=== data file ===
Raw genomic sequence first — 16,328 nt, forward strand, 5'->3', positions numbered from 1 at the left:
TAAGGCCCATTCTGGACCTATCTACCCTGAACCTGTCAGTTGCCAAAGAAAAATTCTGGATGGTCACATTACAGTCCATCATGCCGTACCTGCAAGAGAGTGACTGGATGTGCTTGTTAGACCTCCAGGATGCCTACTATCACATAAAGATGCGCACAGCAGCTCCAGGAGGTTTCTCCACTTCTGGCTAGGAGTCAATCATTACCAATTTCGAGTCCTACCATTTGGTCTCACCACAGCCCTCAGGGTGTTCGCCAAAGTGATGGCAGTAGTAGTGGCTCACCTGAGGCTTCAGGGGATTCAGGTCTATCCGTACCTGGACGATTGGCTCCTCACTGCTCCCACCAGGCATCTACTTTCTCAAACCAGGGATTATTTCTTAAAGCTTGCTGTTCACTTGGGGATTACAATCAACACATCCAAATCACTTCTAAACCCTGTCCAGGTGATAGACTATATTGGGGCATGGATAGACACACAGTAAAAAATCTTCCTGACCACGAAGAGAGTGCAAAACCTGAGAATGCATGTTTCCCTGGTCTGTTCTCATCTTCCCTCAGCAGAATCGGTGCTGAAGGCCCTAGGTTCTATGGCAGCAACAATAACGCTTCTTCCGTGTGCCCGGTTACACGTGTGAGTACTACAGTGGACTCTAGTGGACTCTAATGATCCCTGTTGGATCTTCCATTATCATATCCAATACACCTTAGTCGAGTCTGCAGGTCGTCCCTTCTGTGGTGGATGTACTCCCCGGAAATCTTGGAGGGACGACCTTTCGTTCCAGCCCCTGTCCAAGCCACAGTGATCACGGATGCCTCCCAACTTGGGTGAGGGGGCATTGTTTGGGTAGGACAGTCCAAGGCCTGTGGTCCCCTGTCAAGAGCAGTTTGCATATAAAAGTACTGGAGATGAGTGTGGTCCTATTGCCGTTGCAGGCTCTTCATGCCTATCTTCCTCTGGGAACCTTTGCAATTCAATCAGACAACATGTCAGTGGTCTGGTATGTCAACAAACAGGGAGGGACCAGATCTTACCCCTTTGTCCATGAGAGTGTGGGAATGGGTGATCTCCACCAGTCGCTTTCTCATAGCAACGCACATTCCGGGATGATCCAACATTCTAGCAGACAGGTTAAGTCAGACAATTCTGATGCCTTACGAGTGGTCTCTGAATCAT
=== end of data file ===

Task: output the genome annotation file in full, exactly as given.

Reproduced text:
Raw genomic sequence first — 16,328 nt, forward strand, 5'->3', positions numbered from 1 at the left:
TAAGGCCCATTCTGGACCTATCTACCCTGAACCTGTCAGTTGCCAAAGAAAAATTCTGGATGGTCACATTACAGTCCATCATGCCGTACCTGCAAGAGAGTGACTGGATGTGCTTGTTAGACCTCCAGGATGCCTACTATCACATAAAGATGCGCACAGCAGCTCCAGGAGGTTTCTCCACTTCTGGCTAGGAGTCAATCATTACCAATTTCGAGTCCTACCATTTGGTCTCACCACAGCCCTCAGGGTGTTCGCCAAAGTGATGGCAGTAGTAGTGGCTCACCTGAGGCTTCAGGGGATTCAGGTCTATCCGTACCTGGACGATTGGCTCCTCACTGCTCCCACCAGGCATCTACTTTCTCAAACCAGGGATTATTTCTTAAAGCTTGCTGTTCACTTGGGGATTACAATCAACACATCCAAATCACTTCTAAACCCTGTCCAGGTGATAGACTATATTGGGGCATGGATAGACACACAGTAAAAAATCTTCCTGACCACGAAGAGAGTGCAAAACCTGAGAATGCATGTTTCCCTGGTCTGTTCTCATCTTCCCTCAGCAGAATCGGTGCTGAAGGCCCTAGGTTCTATGGCAGCAACAATAACGCTTCTTCCGTGTGCCCGGTTACACGTGTGAGTACTACAGTGGACTCTAGTGGACTCTAATGATCCCTGTTGGATCTTCCATTATCATATCCAATACACCTTAGTCGAGTCTGCAGGTCGTCCCTTCTGTGGTGGATGTACTCCCCGGAAATCTTGGAGGGACGACCTTTCGTTCCAGCCCCTGTCCAAGCCACAGTGATCACGGATGCCTCCCAACTTGGGTGAGGGGGCATTGTTTGGGTAGGACAGTCCAAGGCCTGTGGTCCCCTGTCAAGAGCAGTTTGCATATAAAAGTACTGGAGATGAGTGTGGTCCTATTGCCGTTGCAGGCTCTTCATGCCTATCTTCCTCTGGGAACCTTTGCAATTCAATCAGACAACATGTCAGTGGTCTGGTATGTCAACAAACAGGGAGGGACCAGATCTTACCCCTTTGTCCATGAGAGTGTGGGAATGGGTGATCTCCACCAGTCGCTTTCTCATAGCAACGCACATTCCGGGATGATCCAACATTCTAGCAGACAGGTTAAGTCAGACAATTCTGATGCCTTACGAGTGGTCTCTGAATCAT